By Claudia Matus
Imagining Time and area in Universities provides severe theorizations of time and house to investigate discourses and practices of globalization and internationalization. As either dimensions were understood in separate and hierarchical modes constrained cognizance is given to cultural meanings embedded in those institutional regulations and practices.
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Extra info for Imagining Time and Space in Universities: Bodies in Motion
6 In so many ways, this book explores how the political aspects of our narratives shape our lives. ” (p. 181) What I Do In chapters three and four I will go back to a qualitative exploration of the experiences of international students in a graduate school in the United States. In this research, I looked at how the conceptualizations of time and space of a group of graduate international students from different countries (Turkey, Japan, Colombia, and Kenya) are shaped and transformed by studying overseas particularly after September 11, 2001 in the United States.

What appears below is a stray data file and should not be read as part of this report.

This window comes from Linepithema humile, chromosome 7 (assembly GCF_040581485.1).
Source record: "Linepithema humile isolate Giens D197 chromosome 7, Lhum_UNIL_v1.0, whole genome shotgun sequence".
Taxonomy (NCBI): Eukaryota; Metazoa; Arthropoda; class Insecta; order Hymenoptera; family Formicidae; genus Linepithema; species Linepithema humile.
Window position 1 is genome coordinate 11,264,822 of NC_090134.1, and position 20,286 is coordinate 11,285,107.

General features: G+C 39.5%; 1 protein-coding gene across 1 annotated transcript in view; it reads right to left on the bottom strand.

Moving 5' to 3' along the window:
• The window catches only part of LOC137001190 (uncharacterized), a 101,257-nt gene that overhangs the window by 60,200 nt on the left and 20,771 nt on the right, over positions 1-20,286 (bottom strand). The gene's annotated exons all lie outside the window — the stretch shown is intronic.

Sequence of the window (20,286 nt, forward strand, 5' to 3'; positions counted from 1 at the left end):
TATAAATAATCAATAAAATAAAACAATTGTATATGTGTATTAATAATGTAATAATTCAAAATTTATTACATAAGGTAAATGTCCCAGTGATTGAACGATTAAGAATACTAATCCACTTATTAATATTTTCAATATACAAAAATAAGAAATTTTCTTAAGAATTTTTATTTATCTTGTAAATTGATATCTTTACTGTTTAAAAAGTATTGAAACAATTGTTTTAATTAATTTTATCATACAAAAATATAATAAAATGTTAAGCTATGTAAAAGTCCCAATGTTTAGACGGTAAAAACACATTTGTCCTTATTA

As I moved through these interviews and texts I came to understand the ways gender, sexuality, and race were very useful to explain the relations to space and time. In so many ways, these conceptual tools organized people’s own notions of the meanings of the past, Methodological Twists 31 present, and future. Thus, I do not intend to apprehend a true self or a true experience, rather I set out to engage within the framework of these participants’ imagination of time and space and explore in what ways they may offer other ways to live institutions.
This form of nostalgia is in charge of reproducing the firmly established imaginary picture of the world. Such a nostalgia assumes “that space and society [were] mapped on to each other and that together they were, in some sense ‘from the beginning,’ divided-up” (Massey, 2005, p. 65). Nostalgia is represented as “a return to an original point of departure or home [as] belonging, [as a way to live] in our primitive world, the timelessness or eternal return of [the] mythic being” (Game, 2001, p. 230).